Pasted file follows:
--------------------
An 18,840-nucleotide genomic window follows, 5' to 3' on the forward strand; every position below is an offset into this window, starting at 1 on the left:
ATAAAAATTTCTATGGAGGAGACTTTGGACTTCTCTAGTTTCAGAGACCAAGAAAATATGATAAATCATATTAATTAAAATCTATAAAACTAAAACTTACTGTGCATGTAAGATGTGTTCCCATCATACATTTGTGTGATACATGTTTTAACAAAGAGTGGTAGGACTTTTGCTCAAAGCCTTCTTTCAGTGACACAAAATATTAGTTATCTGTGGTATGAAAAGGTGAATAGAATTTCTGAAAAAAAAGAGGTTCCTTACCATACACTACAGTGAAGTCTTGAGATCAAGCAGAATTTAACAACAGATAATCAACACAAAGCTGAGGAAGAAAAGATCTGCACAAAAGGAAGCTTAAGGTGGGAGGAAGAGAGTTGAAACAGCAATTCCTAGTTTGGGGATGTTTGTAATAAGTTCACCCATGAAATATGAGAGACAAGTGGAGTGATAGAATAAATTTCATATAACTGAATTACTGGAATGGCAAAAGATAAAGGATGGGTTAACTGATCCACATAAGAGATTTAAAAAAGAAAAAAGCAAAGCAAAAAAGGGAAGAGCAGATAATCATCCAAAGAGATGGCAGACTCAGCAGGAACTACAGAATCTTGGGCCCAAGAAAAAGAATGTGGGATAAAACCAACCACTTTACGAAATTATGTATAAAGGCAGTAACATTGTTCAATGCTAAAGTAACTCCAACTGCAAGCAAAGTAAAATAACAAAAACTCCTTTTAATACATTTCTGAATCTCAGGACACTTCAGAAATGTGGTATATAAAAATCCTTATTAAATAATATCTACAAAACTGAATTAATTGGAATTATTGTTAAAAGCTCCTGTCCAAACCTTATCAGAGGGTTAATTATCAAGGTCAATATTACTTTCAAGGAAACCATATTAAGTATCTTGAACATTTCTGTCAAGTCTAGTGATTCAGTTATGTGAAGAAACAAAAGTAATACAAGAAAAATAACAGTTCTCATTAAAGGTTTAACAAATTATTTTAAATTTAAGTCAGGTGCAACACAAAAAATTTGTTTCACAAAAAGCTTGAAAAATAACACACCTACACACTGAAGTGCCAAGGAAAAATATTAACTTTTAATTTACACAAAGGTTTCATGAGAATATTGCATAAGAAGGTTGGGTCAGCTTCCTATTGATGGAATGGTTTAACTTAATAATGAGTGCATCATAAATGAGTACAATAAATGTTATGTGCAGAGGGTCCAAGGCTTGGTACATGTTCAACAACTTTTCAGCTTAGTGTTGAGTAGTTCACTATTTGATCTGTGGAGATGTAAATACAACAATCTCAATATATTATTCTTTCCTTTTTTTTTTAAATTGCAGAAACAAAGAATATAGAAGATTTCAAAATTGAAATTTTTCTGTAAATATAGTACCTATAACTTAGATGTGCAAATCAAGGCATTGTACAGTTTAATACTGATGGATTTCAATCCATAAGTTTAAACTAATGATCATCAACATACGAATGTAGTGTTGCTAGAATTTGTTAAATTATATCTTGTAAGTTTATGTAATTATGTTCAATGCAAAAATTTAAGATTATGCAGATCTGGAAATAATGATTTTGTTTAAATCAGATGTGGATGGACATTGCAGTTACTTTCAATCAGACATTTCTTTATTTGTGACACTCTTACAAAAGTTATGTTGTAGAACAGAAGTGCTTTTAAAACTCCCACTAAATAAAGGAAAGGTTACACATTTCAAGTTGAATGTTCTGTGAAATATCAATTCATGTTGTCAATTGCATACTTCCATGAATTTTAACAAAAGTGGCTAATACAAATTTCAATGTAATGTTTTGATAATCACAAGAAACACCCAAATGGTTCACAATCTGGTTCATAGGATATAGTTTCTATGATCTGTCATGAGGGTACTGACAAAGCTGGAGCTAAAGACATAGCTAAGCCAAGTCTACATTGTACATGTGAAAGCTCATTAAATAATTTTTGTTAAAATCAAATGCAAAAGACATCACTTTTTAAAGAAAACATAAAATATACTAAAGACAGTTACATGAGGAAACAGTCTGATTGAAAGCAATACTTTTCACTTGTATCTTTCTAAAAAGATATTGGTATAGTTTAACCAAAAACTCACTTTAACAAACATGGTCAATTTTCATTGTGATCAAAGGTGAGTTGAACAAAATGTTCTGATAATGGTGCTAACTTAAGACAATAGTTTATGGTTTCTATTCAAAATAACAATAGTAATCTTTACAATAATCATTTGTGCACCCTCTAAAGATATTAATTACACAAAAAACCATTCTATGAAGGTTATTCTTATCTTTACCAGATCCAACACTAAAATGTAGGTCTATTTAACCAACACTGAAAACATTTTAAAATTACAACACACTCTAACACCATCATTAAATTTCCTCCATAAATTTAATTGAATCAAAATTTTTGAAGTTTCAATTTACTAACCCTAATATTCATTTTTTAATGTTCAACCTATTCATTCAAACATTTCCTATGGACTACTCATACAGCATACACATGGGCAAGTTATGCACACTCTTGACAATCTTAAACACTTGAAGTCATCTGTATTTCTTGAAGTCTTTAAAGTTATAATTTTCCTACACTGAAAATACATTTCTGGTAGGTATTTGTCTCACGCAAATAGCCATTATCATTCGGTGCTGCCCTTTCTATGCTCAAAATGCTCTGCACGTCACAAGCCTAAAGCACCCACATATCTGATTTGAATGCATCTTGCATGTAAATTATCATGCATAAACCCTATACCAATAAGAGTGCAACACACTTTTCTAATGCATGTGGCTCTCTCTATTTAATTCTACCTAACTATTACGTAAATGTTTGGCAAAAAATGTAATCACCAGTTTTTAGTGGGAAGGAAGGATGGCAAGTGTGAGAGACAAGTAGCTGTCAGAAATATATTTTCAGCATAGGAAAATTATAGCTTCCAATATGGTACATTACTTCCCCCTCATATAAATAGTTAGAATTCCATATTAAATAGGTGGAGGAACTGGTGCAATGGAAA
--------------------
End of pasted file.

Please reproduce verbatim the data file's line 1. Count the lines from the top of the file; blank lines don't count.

An 18,840-nucleotide genomic window follows, 5' to 3' on the forward strand; every position below is an offset into this window, starting at 1 on the left: